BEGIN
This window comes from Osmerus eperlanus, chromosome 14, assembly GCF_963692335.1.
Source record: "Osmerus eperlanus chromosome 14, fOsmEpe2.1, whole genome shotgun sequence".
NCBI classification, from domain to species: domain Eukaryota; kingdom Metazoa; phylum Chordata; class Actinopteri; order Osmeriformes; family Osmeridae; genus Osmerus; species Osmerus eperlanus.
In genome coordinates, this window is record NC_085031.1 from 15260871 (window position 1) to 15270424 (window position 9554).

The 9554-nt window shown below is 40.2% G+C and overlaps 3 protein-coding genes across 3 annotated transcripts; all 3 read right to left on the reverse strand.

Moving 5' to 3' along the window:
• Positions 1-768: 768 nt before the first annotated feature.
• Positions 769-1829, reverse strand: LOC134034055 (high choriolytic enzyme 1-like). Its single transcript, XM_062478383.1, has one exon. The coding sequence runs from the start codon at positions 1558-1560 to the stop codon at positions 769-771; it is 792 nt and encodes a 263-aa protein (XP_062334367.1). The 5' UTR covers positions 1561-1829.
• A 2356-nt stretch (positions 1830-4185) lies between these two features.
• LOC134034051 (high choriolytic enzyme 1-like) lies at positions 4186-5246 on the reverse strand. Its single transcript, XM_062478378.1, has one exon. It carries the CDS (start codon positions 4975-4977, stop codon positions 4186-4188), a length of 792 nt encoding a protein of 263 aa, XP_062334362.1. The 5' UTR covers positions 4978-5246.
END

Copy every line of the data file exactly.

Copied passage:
This window comes from Osmerus eperlanus, chromosome 14, assembly GCF_963692335.1.
Source record: "Osmerus eperlanus chromosome 14, fOsmEpe2.1, whole genome shotgun sequence".
NCBI classification, from domain to species: domain Eukaryota; kingdom Metazoa; phylum Chordata; class Actinopteri; order Osmeriformes; family Osmeridae; genus Osmerus; species Osmerus eperlanus.
In genome coordinates, this window is record NC_085031.1 from 15260871 (window position 1) to 15270424 (window position 9554).

The 9554-nt window shown below is 40.2% G+C and overlaps 3 protein-coding genes across 3 annotated transcripts; all 3 read right to left on the reverse strand.

Moving 5' to 3' along the window:
• Positions 1-768: 768 nt before the first annotated feature.
• Positions 769-1829, reverse strand: LOC134034055 (high choriolytic enzyme 1-like). Its single transcript, XM_062478383.1, has one exon. The coding sequence runs from the start codon at positions 1558-1560 to the stop codon at positions 769-771; it is 792 nt and encodes a 263-aa protein (XP_062334367.1). The 5' UTR covers positions 1561-1829.
• A 2356-nt stretch (positions 1830-4185) lies between these two features.
• LOC134034051 (high choriolytic enzyme 1-like) lies at positions 4186-5246 on the reverse strand. Its single transcript, XM_062478378.1, has one exon. It carries the CDS (start codon positions 4975-4977, stop codon positions 4186-4188), a length of 792 nt encoding a protein of 263 aa, XP_062334362.1. The 5' UTR covers positions 4978-5246.